Is the attempt to make environmentally friendly roadways doomed to wind up in the toilet? Actually, it may be the other way around. To earn a green certification, the Meador Kansas Ellis Trail in Bellingham, Washington, included 400 recycled commodes in the concrete.
Greenroads is a new rating system, developed at the University of Washington, which judges the sustainability of roads and road construction projects. Under the system, projects must incorporate 11 specific features, such as dealing with waste from the construction process, as well as some optional practices, which in the case of the Meador Kansas Ellis Trail included recycling.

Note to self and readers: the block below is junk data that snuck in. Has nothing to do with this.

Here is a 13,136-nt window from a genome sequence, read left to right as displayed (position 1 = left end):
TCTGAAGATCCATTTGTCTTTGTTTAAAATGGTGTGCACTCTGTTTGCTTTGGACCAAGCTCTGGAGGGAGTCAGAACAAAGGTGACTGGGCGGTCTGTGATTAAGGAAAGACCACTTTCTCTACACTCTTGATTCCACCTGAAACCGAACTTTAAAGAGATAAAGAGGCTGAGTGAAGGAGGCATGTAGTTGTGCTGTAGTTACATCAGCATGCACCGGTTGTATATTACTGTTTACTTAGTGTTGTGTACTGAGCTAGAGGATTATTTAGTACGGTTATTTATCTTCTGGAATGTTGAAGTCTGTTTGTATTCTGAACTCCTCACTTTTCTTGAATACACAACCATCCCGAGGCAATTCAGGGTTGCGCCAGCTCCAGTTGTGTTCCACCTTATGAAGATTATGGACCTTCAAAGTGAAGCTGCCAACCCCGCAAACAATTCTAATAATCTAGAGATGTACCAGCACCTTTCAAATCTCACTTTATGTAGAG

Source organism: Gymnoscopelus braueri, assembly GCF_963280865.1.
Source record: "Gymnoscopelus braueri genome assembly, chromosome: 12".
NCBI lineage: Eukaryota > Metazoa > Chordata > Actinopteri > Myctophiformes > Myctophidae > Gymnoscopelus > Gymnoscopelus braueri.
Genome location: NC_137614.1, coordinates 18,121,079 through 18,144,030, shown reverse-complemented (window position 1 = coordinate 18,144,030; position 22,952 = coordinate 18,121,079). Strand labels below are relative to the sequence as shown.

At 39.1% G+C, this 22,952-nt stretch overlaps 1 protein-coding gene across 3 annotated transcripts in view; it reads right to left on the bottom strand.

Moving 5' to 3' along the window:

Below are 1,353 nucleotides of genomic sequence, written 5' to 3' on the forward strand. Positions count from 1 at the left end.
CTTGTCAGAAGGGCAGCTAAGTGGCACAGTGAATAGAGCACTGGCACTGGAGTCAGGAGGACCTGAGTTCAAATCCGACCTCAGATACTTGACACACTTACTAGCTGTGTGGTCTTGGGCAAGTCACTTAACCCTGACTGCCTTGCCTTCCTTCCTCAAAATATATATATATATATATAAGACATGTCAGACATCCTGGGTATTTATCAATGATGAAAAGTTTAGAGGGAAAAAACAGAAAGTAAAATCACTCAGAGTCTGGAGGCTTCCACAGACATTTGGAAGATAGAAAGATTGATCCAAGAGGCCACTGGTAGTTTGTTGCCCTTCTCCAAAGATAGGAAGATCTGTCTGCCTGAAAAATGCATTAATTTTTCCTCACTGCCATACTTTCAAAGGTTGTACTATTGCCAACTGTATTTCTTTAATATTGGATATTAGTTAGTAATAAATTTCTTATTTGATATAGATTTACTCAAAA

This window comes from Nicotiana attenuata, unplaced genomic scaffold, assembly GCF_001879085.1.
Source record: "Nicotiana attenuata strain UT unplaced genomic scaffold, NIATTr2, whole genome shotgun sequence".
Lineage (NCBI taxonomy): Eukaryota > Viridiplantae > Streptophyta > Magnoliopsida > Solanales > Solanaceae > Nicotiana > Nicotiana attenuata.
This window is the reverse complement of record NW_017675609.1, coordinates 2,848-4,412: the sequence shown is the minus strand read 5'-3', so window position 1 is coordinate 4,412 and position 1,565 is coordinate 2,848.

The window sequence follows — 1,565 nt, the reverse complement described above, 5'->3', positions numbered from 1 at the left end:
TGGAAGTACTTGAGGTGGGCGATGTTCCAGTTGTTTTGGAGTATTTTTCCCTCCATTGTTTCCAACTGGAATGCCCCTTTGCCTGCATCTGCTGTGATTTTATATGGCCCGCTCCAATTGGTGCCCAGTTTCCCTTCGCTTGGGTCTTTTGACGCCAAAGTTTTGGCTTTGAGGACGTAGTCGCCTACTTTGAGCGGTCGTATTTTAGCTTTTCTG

The toilet interment helped the project win the first official Greenroads nod, earning a silver certification. About 30 percent of the pavement consists of recycled concrete and, yes, crushed-up toilets, nicknamed “poticrete.”
But this project’s sustainability relies on more than old thrones. The Trail’s porous concrete prevents excessive run-off; it’s illuminated with low-energy lighting; and its mere presence encourages bicycle and foot traffic. These green features mean that sustainable roadways can be more than a pipe dream.
[The above text is a transcript of this podcast.]